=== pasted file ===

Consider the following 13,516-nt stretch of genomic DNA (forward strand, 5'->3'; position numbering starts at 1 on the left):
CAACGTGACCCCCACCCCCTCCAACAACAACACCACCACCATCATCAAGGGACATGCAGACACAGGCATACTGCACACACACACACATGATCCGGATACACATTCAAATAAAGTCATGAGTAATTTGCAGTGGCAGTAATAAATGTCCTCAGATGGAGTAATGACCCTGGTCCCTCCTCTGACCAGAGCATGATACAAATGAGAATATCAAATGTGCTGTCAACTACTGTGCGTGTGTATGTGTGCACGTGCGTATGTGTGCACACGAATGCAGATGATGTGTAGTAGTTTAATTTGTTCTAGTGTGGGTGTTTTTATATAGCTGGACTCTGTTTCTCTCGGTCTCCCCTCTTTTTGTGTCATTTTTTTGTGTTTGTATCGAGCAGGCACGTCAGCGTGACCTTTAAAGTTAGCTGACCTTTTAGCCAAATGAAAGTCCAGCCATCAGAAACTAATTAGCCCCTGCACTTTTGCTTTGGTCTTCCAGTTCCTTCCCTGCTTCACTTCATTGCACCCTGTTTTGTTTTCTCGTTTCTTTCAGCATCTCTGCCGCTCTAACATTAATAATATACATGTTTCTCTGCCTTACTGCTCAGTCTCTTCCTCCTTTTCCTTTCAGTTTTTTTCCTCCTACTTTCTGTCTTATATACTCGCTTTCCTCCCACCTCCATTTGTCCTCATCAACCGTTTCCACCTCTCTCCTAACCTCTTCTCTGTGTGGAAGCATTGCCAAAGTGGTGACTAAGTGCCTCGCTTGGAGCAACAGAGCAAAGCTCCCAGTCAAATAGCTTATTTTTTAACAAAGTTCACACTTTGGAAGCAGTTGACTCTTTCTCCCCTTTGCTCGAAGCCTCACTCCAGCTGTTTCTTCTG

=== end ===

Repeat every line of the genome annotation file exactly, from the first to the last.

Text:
Consider the following 13,516-nt stretch of genomic DNA (forward strand, 5'->3'; position numbering starts at 1 on the left):
CAACGTGACCCCCACCCCCTCCAACAACAACACCACCACCATCATCAAGGGACATGCAGACACAGGCATACTGCACACACACACACATGATCCGGATACACATTCAAATAAAGTCATGAGTAATTTGCAGTGGCAGTAATAAATGTCCTCAGATGGAGTAATGACCCTGGTCCCTCCTCTGACCAGAGCATGATACAAATGAGAATATCAAATGTGCTGTCAACTACTGTGCGTGTGTATGTGTGCACGTGCGTATGTGTGCACACGAATGCAGATGATGTGTAGTAGTTTAATTTGTTCTAGTGTGGGTGTTTTTATATAGCTGGACTCTGTTTCTCTCGGTCTCCCCTCTTTTTGTGTCATTTTTTTGTGTTTGTATCGAGCAGGCACGTCAGCGTGACCTTTAAAGTTAGCTGACCTTTTAGCCAAATGAAAGTCCAGCCATCAGAAACTAATTAGCCCCTGCACTTTTGCTTTGGTCTTCCAGTTCCTTCCCTGCTTCACTTCATTGCACCCTGTTTTGTTTTCTCGTTTCTTTCAGCATCTCTGCCGCTCTAACATTAATAATATACATGTTTCTCTGCCTTACTGCTCAGTCTCTTCCTCCTTTTCCTTTCAGTTTTTTTCCTCCTACTTTCTGTCTTATATACTCGCTTTCCTCCCACCTCCATTTGTCCTCATCAACCGTTTCCACCTCTCTCCTAACCTCTTCTCTGTGTGGAAGCATTGCCAAAGTGGTGACTAAGTGCCTCGCTTGGAGCAACAGAGCAAAGCTCCCAGTCAAATAGCTTATTTTTTAACAAAGTTCACACTTTGGAAGCAGTTGACTCTTTCTCCCCTTTGCTCGAAGCCTCACTCCAGCTGTTTCTTCTG